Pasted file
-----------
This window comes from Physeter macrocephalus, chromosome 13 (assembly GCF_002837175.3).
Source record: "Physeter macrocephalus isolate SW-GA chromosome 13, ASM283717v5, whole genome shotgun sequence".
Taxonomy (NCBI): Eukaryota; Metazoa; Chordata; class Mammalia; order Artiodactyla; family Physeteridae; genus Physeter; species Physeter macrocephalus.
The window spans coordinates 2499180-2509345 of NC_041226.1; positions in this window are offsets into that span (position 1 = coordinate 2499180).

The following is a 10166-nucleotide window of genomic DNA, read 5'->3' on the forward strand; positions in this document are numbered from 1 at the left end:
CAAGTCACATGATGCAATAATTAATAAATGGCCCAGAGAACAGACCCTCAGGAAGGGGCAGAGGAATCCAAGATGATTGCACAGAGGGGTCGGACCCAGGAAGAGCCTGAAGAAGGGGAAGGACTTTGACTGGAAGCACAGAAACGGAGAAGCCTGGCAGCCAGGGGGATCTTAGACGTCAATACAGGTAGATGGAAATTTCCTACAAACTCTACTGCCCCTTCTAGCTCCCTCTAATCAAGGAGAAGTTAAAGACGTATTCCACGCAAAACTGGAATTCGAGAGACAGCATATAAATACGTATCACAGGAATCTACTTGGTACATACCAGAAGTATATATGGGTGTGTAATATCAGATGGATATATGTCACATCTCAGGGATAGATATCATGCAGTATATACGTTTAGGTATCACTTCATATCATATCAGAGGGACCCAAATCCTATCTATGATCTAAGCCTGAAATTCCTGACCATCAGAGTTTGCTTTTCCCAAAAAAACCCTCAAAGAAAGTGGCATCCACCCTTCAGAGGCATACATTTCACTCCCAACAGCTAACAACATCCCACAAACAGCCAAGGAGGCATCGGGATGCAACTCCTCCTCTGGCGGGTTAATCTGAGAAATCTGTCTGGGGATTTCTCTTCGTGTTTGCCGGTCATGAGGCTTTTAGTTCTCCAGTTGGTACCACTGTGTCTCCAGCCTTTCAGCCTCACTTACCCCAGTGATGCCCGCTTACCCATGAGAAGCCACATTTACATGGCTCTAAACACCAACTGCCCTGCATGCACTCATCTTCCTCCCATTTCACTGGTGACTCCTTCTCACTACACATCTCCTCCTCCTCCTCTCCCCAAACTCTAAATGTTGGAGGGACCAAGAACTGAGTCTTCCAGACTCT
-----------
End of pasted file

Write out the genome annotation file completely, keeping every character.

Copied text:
This window comes from Physeter macrocephalus, chromosome 13 (assembly GCF_002837175.3).
Source record: "Physeter macrocephalus isolate SW-GA chromosome 13, ASM283717v5, whole genome shotgun sequence".
Taxonomy (NCBI): Eukaryota; Metazoa; Chordata; class Mammalia; order Artiodactyla; family Physeteridae; genus Physeter; species Physeter macrocephalus.
The window spans coordinates 2499180-2509345 of NC_041226.1; positions in this window are offsets into that span (position 1 = coordinate 2499180).

The following is a 10166-nucleotide window of genomic DNA, read 5'->3' on the forward strand; positions in this document are numbered from 1 at the left end:
CAAGTCACATGATGCAATAATTAATAAATGGCCCAGAGAACAGACCCTCAGGAAGGGGCAGAGGAATCCAAGATGATTGCACAGAGGGGTCGGACCCAGGAAGAGCCTGAAGAAGGGGAAGGACTTTGACTGGAAGCACAGAAACGGAGAAGCCTGGCAGCCAGGGGGATCTTAGACGTCAATACAGGTAGATGGAAATTTCCTACAAACTCTACTGCCCCTTCTAGCTCCCTCTAATCAAGGAGAAGTTAAAGACGTATTCCACGCAAAACTGGAATTCGAGAGACAGCATATAAATACGTATCACAGGAATCTACTTGGTACATACCAGAAGTATATATGGGTGTGTAATATCAGATGGATATATGTCACATCTCAGGGATAGATATCATGCAGTATATACGTTTAGGTATCACTTCATATCATATCAGAGGGACCCAAATCCTATCTATGATCTAAGCCTGAAATTCCTGACCATCAGAGTTTGCTTTTCCCAAAAAAACCCTCAAAGAAAGTGGCATCCACCCTTCAGAGGCATACATTTCACTCCCAACAGCTAACAACATCCCACAAACAGCCAAGGAGGCATCGGGATGCAACTCCTCCTCTGGCGGGTTAATCTGAGAAATCTGTCTGGGGATTTCTCTTCGTGTTTGCCGGTCATGAGGCTTTTAGTTCTCCAGTTGGTACCACTGTGTCTCCAGCCTTTCAGCCTCACTTACCCCAGTGATGCCCGCTTACCCATGAGAAGCCACATTTACATGGCTCTAAACACCAACTGCCCTGCATGCACTCATCTTCCTCCCATTTCACTGGTGACTCCTTCTCACTACACATCTCCTCCTCCTCCTCTCCCCAAACTCTAAATGTTGGAGGGACCAAGAACTGAGTCTTCCAGACTCT